On the journey of self-improvement (it’s a journey not a destination), you never know what’s going to be a profoundly transformative experience. Right now, my big transformation is letting go of living up to my parents’ expectations, which ultimately is what letting go of approval seeking is all about. There’s a feeling of grief and sadness in saying goodbye to an old version of myself.
Much of self-improvement is preparation. You prepare yourself–spirit, thoughts, emotions, body–for that moment when something ignites your soul on fire. While it’s exhilarating to expand into a greater version of yourself, there must be a cooling down period in which things must reform.
We can never go back to the way things were, but sometimes we want to. When we can stop wanting to go back, then we can truly go forward. We have to want to change before it can happen.
We are all destined to realize our true self-worth, one way or the other. It’s not so much a calling as an inexorable pull. To the extent that we resist the pull of our true self, we are unhappy.
Letting go can be difficult because it can feel like a sacrifice. Sometimes we think we’re sacrificing, but we’re not. A true sacrifice usually has to do with the death of a dearly held belief, and most of us hate to be wrong.
It’s challenging to be unflinchingly honest with ourselves. There are so many ways we can be diverted from really getting to the heart of the matter. I continue to write, because this is my bastion of peace, and oasis of truth.
We can call it giving up, retreating, or letting go, but maybe resigning is a more neutral term for withdrawing our energy from a futile endeavor. The anxiety and worry I’ve felt for as long as I’ve written this blog is like a fitfully sleeping dragon. The cycle of appeasement, in which I throw hapless victims into its hungry maw, is never ending.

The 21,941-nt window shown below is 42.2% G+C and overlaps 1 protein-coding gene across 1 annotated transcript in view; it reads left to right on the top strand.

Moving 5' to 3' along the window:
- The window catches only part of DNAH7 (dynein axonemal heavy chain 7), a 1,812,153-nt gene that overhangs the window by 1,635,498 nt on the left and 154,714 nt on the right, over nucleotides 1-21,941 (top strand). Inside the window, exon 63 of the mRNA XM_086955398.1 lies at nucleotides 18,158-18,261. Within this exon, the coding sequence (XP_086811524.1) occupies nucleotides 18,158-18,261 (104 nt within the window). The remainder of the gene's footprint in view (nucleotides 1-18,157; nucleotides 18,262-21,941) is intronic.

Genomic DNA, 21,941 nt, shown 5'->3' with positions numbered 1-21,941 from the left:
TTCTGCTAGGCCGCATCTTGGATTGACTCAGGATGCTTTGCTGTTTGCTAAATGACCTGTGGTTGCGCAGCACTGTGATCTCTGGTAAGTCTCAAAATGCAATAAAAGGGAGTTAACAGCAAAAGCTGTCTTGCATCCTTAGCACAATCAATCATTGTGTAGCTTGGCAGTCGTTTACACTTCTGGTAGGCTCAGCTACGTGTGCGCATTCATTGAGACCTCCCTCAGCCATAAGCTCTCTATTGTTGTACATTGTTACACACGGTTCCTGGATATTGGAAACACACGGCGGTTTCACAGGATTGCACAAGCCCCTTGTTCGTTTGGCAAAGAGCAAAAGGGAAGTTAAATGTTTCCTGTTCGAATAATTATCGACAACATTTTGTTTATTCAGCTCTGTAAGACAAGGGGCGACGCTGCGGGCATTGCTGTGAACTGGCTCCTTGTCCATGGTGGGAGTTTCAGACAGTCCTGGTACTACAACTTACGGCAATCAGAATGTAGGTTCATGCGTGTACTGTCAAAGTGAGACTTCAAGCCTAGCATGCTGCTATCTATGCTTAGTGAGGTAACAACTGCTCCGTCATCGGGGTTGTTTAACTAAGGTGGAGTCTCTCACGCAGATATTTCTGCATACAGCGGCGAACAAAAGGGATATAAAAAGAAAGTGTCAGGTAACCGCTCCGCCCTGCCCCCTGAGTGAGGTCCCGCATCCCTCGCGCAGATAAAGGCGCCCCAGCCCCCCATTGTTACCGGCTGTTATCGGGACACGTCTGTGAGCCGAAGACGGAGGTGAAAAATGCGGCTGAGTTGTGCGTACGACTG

Standing Our Ground
It is a process of letting go, of not trying to control the dragon of anxiety and worry. The dragon is obsessive, and the compulsion is to fight or flee. But what if we just stood our ground, and prove to ourselves (once and for all) that we won’t be burned by its flames?
Making the Unfamiliar Familiar
Anxiety and worry can become a habit, and habits can become our identity. The familiar way is to find the anxiety intolerable, while the unfamiliar is to be OK with it. So I don’t think anxiety and worry helps me, but I also don’t give it the power to hurt me, either.
Today, I’m focusing on compassion, because I realize how judgmental I can be, especially toward myself, but also toward other people and circumstances. As I focus on compassion, I feel better, lighter, less burdened. There’s a freedom in being compassionate that goes beyond external conditions.
My mood used to be tied up with how things turned out, whether it’s a project I’m working on, or people I interact with. I felt limited by this, because I wanted to feel good, but many things either made me feel bad, or left me dissatisfied, or disappointed. Letting go of this futile attempt at controlling external conditions (which included my own judgmentalism) has helped me a lot.